Most Ukrainians disavow anti-Semitic views and right-wing extremism. This is bad news for the Kremlin propagandists who try to use the crimes of yesterday’s minority to obscure the achievements of today’s majority. More importantly, it is good news for Ukraine, and for its small but resilient Jewish communities that now enjoy representation at the highest levels.
In recent years, Western and Israeli media have extensively covered the rare incidents of vandalism of Jewish sites in Ukraine, yet too often ignored calls by the country’s Jewish leaders to take a deeper look at the positive evolution of the Ukrainian-Jewish relationship.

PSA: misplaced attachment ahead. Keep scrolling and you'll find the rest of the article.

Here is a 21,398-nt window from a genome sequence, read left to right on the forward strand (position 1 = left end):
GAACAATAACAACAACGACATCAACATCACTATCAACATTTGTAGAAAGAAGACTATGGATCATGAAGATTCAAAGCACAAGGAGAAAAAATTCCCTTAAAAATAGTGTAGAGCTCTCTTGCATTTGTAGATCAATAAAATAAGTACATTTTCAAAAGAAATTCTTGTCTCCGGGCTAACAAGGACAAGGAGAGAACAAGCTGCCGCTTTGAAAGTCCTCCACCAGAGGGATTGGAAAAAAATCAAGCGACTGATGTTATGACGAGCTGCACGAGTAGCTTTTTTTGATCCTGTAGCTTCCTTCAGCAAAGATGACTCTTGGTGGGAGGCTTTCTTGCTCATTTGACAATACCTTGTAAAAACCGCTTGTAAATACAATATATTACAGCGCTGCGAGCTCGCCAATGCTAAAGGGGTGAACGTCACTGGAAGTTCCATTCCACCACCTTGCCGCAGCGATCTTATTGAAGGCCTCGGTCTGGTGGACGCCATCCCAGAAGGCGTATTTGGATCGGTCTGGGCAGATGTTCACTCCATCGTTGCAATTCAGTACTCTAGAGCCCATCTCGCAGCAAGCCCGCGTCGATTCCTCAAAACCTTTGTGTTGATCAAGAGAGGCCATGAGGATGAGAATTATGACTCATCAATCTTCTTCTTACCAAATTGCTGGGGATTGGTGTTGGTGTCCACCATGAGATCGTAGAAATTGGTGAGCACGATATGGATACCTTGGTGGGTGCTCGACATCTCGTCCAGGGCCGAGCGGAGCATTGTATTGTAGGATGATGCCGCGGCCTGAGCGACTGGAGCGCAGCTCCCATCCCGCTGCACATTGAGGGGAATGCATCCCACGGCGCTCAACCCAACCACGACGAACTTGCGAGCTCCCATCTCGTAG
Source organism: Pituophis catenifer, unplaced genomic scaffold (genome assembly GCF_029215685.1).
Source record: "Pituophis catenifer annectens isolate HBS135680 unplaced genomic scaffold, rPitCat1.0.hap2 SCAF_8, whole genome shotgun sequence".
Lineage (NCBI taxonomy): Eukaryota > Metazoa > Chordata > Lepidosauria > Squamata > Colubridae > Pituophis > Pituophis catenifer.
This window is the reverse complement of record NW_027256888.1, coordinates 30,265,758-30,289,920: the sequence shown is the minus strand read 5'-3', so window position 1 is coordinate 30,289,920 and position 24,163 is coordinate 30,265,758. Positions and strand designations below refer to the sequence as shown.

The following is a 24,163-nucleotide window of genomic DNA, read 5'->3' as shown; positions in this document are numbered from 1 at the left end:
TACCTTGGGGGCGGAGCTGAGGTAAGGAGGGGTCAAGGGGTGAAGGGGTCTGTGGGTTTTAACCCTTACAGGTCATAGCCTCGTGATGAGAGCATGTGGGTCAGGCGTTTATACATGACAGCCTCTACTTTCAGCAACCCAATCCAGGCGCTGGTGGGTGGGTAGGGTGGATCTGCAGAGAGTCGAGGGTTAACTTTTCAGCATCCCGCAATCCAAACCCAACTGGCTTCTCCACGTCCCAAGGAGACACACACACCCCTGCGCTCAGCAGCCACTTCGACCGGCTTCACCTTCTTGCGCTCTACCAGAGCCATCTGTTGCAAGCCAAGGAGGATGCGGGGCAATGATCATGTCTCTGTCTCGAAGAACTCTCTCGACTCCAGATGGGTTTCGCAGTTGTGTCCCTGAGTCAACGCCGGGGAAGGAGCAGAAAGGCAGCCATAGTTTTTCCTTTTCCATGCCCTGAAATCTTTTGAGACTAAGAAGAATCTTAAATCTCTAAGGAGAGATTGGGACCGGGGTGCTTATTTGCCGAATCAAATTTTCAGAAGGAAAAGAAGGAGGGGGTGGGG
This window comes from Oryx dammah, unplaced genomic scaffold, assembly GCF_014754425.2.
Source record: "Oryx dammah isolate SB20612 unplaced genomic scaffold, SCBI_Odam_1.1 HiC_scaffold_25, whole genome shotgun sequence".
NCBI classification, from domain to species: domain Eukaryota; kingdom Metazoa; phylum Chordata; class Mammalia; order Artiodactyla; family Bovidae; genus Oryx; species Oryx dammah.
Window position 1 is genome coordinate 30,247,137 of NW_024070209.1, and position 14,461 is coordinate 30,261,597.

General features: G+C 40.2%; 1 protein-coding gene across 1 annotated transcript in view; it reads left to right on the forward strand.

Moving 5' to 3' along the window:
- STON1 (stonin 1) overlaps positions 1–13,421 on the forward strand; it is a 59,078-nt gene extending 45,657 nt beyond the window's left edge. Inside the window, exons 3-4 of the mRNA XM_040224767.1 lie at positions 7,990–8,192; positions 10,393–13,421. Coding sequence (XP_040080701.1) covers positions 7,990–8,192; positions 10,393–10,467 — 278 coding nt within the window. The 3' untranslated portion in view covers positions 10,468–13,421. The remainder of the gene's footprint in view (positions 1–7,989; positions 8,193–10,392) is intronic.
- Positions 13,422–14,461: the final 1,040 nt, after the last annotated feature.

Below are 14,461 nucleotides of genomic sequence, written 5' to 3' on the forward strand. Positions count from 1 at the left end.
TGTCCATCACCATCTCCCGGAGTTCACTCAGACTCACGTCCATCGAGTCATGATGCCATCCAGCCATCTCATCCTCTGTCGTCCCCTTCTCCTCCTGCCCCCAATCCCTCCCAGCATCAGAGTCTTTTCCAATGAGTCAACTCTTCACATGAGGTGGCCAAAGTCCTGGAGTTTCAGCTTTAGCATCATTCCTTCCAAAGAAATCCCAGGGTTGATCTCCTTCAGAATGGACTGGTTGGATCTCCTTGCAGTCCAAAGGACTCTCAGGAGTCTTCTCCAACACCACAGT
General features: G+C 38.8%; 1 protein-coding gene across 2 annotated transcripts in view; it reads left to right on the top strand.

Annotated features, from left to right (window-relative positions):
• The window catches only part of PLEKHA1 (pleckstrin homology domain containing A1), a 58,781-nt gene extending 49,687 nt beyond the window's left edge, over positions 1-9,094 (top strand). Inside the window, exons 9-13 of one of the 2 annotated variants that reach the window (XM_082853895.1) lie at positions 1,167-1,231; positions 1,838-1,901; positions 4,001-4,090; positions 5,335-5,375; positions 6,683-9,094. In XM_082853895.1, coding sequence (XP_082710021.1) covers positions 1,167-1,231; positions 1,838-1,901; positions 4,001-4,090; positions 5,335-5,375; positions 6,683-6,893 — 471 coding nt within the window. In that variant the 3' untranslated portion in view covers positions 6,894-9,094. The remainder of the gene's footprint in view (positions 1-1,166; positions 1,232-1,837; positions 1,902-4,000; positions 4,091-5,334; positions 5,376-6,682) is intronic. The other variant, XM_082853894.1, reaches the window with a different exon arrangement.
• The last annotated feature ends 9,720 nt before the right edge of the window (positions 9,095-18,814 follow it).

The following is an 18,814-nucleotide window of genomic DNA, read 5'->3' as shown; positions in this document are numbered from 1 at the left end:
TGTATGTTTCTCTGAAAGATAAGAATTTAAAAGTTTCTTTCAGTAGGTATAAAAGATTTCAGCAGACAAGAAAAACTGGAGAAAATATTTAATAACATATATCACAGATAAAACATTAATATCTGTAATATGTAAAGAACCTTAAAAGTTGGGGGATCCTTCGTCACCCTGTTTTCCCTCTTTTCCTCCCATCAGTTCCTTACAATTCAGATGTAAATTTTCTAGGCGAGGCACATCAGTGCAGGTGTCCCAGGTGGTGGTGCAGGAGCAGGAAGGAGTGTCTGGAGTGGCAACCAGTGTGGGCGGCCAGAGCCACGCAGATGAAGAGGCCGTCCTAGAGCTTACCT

When Volodymyr Zelensky, the Jewish comedian recently elected the president of Ukraine, announced that he was running, the chief rabbi for the eastern Ukrainian region where Mr. Zelensky grew up was shocked by the hostile reaction.